Blanchard trying to make decision pay off
By Craig Haley, FCS Executive Director
Philadelphia, PA (Sports Network) -
When quarterback Andrew Luck turned down the chance to be the likely No. 1 selection in this month's NFL Draft to remain at Stanford, Coty Blanchard's initial thought was similar to many other people.
"I thought he was crazy," Blanchard said.
In retrospect, Blanchard understands Luck's decision. On a smaller scale, he made a similar decision last year.
After being selected by the Baltimore Orioles in the Major League Baseball amateur draft, Blanchard got the $500,000 contract offer that he and his father, Fran, who represented him, pushed for from the Orioles.
And then Coty turned it down to attend Jacksonville State on a baseball scholarship and become a two-sport athlete in football as well.
His college career got off to an incredible start last September when he completed a 30-yard touchdown pass on fourth down and an ensuing two-point conversion to give the Gamecocks a stunning, double-overtime win at Mississippi.
He hasn't looked back since - in both his decision to attend JSU and his play as a freshman.
"I definitely love both sports or I wouldn't be doing it in college," Blanchard said. "Definitely, I think my future will be in baseball, but it's just hard to quit playing football right now because I do love it and it's just a different atmosphere out there."
Blanchard seemingly can relate to Luck in a love for being a student-athlete and the joy of college life, but there's always that "what if?" question that so many of us ask with student-athletes who face the decision of taking the money now or hoping it's still there (and perhaps bigger) later, with the risk of injury thrown in.
Jacksonville State freshman Coty |
Blanchard is a quarterback and punter in
football, and shortstop in baseball.
A year ago, University of Washington quarterback Jake Locker was considered the top pick in the NFL Draft, but stayed in college for his senior season. He remained healthy, but his value decreased because of a subpar season.
Blanchard knows these factors, and many more both pro and con, but they are not something he is dwelling on at this point. He's only moving forward.
"It was a really tough decision," he said. "I really wanted to go to college to get a degree before I went out in the real world.
"(Luck), he obviously knows what he's doing. He's been there, he's a grown man, he can speak for himself. Obviously, he didn't think he was ready, he wanted to work on some more things that I thought he was already polished (with). He knows himself better than anyone else does. He knows exactly what he had to do.
"Like I said about Luck, I really don't think that I was ready to be managing that much money and to be living by myself and doing all that stuff. I needed to come to college and just figure some things out and work on some more things baseball-wise - just really become more of a real man."
Blanchard believes it is happening.
He grew up in the shadow of JSU and is legendary around his hometown of Leesburg, Ala., having been named The Aniston Star newspaper's player of the year in football, baseball and basketball (he had over 1,000 career points) during his senior year at Cherokee County High. The Alabama Sports Writers Association named him the Alabama Mr. Football in 2009.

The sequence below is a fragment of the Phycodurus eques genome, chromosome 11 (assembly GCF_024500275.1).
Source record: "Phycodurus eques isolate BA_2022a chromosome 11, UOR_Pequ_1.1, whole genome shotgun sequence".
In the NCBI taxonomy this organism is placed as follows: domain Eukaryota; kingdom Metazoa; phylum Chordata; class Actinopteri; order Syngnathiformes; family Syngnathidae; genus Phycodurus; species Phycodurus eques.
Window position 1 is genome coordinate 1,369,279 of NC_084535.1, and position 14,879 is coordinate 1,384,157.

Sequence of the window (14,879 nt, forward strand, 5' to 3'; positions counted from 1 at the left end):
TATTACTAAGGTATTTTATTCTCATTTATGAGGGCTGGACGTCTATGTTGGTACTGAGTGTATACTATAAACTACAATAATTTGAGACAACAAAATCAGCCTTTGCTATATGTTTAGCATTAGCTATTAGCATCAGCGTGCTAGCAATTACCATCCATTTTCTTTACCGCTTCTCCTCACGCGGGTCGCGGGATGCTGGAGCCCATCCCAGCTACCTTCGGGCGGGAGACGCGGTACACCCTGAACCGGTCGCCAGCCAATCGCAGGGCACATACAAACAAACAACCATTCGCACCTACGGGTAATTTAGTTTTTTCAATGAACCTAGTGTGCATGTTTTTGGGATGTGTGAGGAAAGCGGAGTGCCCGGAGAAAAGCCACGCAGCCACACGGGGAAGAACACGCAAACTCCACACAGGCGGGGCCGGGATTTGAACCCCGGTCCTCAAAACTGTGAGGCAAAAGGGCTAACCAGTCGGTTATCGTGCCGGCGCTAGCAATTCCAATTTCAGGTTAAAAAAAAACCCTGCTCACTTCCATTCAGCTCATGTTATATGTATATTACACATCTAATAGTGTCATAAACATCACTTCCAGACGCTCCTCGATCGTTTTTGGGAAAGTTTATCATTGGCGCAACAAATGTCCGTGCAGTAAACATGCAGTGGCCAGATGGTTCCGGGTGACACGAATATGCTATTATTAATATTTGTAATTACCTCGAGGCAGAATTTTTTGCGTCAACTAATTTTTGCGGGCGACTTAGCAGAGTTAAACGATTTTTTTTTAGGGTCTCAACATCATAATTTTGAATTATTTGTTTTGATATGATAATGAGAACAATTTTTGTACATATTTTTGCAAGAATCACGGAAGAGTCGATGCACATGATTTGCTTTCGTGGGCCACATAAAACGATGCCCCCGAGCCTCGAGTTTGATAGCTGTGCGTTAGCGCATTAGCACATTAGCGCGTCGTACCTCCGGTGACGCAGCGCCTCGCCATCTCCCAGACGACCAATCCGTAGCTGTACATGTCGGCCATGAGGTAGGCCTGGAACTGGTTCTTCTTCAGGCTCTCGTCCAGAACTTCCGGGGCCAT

In his first season of football at JSU, Blanchard shared time at quarterback with starter Marques Ivory and threw for 296 yards and eight touchdowns, while rushing for a pair of TDs. He also was the team's punter, averaging 39.5 yards, while the Gamecocks finished 9-3 and advanced to the FCS playoffs.
A natural shortstop, he moves around the infield of the Gamecocks' baseball team, which was voted the Ohio Valley Conference preseason favorite after it won the conference tournament and reached the NCAA Regionals last spring. He has a .434 on-base percentage as a leadoff hitter and relishes the chance to jumpstart the lineup, ala a quarterback.
"That's how I like it. I like it as a leader," Blanchard said.
JSU football coach Jack Crowe praises Blanchard for his play-making ability. The 6-foot-1, 185-pounder isn't participating in spring drills with the football team, but his mind is on his teammates.
He had about a three-week break between his two seasons and is intent on working to polish his play in both sports.
"Football would probably be learning more about defensive schemes and how the secondary works and blitzes and stuff like that," he said. "At my high school, we really didn't focus on a lot of that stuff, so I was kind of behind when I first got to college. That's definitely what I work on in football.
"Baseball, I guess really more my swing, just kind of learning what pitches to hit, going up with a mindset of what I want to do with the ball instead of going up there and free-swinging, like I did in high school. Pitchers are a lot better. They're going to hit their spots, there's scouting reports on hitters, so you have to go up there with a mindset of what you want to do."
Ivory will be a senior this fall, so Blanchard would figure to be the starting quarterback during his junior season in 2012. His value in the baseball draft, though, would be significantly higher when he's eligible again following his junior season than if he stays at JSU through his senior season.
Had Blanchard signed with the Orioles, he soon would be breaking spring training to go to a Single-A team like Delmarva (Md.) or whatever stop the organization had envisioned for him.
But he likes it just fine at Jacksonville State. Home, sweet, Alabama.
After the football win over Ole Miss, what somebody told him on campus helped make his decision feel even better.
"The best thing was definitely when someone came up and said that, 'We're just happy to have you here,'" Blanchard said. "That just meant a lot to me."